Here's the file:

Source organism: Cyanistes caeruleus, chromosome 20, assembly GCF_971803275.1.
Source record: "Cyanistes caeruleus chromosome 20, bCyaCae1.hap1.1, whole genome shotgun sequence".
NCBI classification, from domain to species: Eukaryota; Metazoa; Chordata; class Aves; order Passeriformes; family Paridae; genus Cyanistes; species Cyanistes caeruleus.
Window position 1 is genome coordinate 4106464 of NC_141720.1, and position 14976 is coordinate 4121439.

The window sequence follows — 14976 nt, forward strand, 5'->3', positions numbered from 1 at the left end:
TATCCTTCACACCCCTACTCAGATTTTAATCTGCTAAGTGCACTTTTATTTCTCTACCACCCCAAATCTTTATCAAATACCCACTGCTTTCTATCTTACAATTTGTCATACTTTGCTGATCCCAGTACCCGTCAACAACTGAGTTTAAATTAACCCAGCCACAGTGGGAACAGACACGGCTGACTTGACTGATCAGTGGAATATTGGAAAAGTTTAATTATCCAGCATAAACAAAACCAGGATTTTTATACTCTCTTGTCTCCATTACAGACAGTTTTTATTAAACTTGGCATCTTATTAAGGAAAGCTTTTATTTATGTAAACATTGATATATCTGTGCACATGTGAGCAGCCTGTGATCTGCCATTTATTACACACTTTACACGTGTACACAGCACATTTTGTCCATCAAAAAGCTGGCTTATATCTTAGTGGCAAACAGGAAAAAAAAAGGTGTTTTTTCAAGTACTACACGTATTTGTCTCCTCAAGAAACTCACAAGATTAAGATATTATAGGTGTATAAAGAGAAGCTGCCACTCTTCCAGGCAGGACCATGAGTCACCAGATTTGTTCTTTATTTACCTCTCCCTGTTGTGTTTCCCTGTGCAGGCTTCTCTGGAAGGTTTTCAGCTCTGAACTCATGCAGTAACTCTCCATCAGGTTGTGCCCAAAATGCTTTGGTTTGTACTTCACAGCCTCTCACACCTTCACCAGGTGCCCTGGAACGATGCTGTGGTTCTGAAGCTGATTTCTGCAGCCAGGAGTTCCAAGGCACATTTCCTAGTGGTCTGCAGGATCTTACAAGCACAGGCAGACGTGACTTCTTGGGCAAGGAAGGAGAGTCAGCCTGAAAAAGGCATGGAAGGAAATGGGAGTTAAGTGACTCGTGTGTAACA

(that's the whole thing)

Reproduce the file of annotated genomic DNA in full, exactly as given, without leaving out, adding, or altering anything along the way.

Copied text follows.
Source organism: Cyanistes caeruleus, chromosome 20, assembly GCF_971803275.1.
Source record: "Cyanistes caeruleus chromosome 20, bCyaCae1.hap1.1, whole genome shotgun sequence".
NCBI classification, from domain to species: Eukaryota; Metazoa; Chordata; class Aves; order Passeriformes; family Paridae; genus Cyanistes; species Cyanistes caeruleus.
Window position 1 is genome coordinate 4106464 of NC_141720.1, and position 14976 is coordinate 4121439.

The window sequence follows — 14976 nt, forward strand, 5'->3', positions numbered from 1 at the left end:
TATCCTTCACACCCCTACTCAGATTTTAATCTGCTAAGTGCACTTTTATTTCTCTACCACCCCAAATCTTTATCAAATACCCACTGCTTTCTATCTTACAATTTGTCATACTTTGCTGATCCCAGTACCCGTCAACAACTGAGTTTAAATTAACCCAGCCACAGTGGGAACAGACACGGCTGACTTGACTGATCAGTGGAATATTGGAAAAGTTTAATTATCCAGCATAAACAAAACCAGGATTTTTATACTCTCTTGTCTCCATTACAGACAGTTTTTATTAAACTTGGCATCTTATTAAGGAAAGCTTTTATTTATGTAAACATTGATATATCTGTGCACATGTGAGCAGCCTGTGATCTGCCATTTATTACACACTTTACACGTGTACACAGCACATTTTGTCCATCAAAAAGCTGGCTTATATCTTAGTGGCAAACAGGAAAAAAAAAGGTGTTTTTTCAAGTACTACACGTATTTGTCTCCTCAAGAAACTCACAAGATTAAGATATTATAGGTGTATAAAGAGAAGCTGCCACTCTTCCAGGCAGGACCATGAGTCACCAGATTTGTTCTTTATTTACCTCTCCCTGTTGTGTTTCCCTGTGCAGGCTTCTCTGGAAGGTTTTCAGCTCTGAACTCATGCAGTAACTCTCCATCAGGTTGTGCCCAAAATGCTTTGGTTTGTACTTCACAGCCTCTCACACCTTCACCAGGTGCCCTGGAACGATGCTGTGGTTCTGAAGCTGATTTCTGCAGCCAGGAGTTCCAAGGCACATTTCCTAGTGGTCTGCAGGATCTTACAAGCACAGGCAGACGTGACTTCTTGGGCAAGGAAGGAGAGTCAGCCTGAAAAAGGCATGGAAGGAAATGGGAGTTAAGTGACTCGTGTGTAACA